Rustic ratchaburi: Old style treats and traditions

Communities along the tranquil Mae Klong seem to have escaped the mad dash of modernity, with a natural environment and local cuisine that have managed to survive in their original forms

Modern lifestlyles depend so much on speed. Communications technology and the social media it fuels race ahead at such a pace that it seems that after a single night's sleep the world will be changed in the morning. Transport systems are opening up wide roads that go practically everywhere, and that development has had a strong effect on my subject here _ food, which often feels the impact of an incoming barrage of new ingredients and techniques.

UNSPOILED BEAUTY: A view from a stretch of road along the Mae Klong in Ban Pong.

But if a place can be found where the atmosphere is still quiet and peaceful, with old-fashioned wooden houses and a natural environment that is still intact, the local cuisine can still survive in its original form. Coming on such a place these days can feel like an incredible discovery.

But such locations do exist, even quite close to Bangkok. One is in Ratchaburi province along the Mae Klong River beginning at Ban Pong district, about 80km from Bangkok, and extending through Photharam district to Ratchaburi city.

The Mae Klong River is formed by the convergence of the Khwae Yai and Khwae Noi rivers at Kanchanaburi city. It flows on through Ratchaburi to enter the Gulf of Thailand in Samut Songkhram. The segment of the Mae Klong that flows through Kanchanaburi is one of the main selling points for the province's tourism industry. Every square metre of the riverbank is covered with hotels and resorts, all built and decorated to make them appealing to tourists.

‘Phao kriap pak maw sai phak krachat’.

But upon entering Ban Pong district the river seems to enter an earlier era in its natural history. The trees that grow on its banks are so big that they have probably been there since before any of the local residents were born, and a community of local people live all along both sides of the river. There are also little roads that take short cuts across the shoreline of the winding river, and both these and the households of the local people are hidden by the trees. Although many of these trees are cultivated and belong to farmers who grow coconuts, mangos and other fruit, they blend in perfectly with the surrounding natural environment. The area can present problems to tourists who want to explore it, however, because there is not a single hotel or resort along the river from Ban Pong to Ratchaburi city.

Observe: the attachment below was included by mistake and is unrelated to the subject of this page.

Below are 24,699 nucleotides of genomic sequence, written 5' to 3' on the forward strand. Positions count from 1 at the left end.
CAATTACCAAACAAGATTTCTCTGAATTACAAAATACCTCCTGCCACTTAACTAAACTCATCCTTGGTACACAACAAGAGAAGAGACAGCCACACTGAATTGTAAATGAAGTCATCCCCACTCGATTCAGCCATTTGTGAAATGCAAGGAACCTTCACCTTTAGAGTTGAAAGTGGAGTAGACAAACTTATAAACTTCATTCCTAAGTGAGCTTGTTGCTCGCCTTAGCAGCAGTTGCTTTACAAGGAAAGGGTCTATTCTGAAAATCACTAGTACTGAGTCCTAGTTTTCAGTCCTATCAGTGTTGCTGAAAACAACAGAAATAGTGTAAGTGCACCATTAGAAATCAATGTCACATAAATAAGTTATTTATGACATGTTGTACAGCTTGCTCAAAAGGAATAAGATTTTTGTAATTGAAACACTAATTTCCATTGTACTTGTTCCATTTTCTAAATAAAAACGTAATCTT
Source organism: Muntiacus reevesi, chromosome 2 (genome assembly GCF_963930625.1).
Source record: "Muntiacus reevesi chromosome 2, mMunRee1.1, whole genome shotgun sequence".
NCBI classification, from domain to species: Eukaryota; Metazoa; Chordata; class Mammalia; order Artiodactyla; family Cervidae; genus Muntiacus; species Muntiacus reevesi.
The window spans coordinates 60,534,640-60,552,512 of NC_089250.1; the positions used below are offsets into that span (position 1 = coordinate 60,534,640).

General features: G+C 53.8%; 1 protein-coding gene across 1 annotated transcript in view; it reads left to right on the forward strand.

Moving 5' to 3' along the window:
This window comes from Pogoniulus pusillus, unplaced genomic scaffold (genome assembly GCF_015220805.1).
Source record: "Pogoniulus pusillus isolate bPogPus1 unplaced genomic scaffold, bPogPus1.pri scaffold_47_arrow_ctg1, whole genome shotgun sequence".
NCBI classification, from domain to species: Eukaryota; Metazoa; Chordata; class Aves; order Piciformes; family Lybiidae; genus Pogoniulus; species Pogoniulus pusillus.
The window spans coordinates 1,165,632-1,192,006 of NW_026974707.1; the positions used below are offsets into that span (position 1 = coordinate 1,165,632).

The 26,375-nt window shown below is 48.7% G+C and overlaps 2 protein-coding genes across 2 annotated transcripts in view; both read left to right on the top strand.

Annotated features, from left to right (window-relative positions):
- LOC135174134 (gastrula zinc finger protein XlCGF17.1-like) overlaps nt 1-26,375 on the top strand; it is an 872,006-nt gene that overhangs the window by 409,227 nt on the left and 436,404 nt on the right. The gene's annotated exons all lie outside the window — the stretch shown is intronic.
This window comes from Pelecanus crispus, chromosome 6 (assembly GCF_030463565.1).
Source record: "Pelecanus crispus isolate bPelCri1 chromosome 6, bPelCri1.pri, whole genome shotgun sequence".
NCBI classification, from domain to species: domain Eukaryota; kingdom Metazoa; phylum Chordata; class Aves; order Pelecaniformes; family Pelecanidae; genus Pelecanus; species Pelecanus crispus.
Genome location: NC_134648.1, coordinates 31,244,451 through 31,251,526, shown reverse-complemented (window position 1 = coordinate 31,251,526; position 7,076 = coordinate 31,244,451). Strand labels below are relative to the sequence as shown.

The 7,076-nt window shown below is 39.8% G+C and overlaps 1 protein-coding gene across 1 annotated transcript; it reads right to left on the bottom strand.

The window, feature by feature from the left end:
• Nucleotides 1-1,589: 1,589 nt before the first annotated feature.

This stretch of the river is home to a number of ethnic communities, and a variety of businesses operate in the town of Ban Pong. Its original population was largely Chinese, and modern roads provide commercial links with Nakhon Pathom and Kanchanaburi. The riverside area, however, is occupied by a Mon ethnic community who have lived here for more than 100 years. The community extends along the river from Wat Soyfai and Wat Muang to Wat Khanon. The Mon prefer a quiet and peaceful lifestyle and are religiously strict and devout.

The population of Photharam district is also primarily Chinese, and over the years they have built four religious shrines there. Unfortunately, the old-fashioned wooden shophouses, once a prominent cultural feature of the town, have fallen victim to three big fires, so that now only a few remain.

Local people still practise their traditional occupations, including cultivating beansprouts the old-fashioned way, using rice husks as the medium and washing the sprouts in the river. They make hard, black tofu by marinating the bean curd in Chinese seasonings, and make the condiment called hua chai po. The production of hua chai po is especially prevalent in tambon Jaydee Samien, where there are several large households that make it. The quality is very good, and it is one of the tambon's most important products.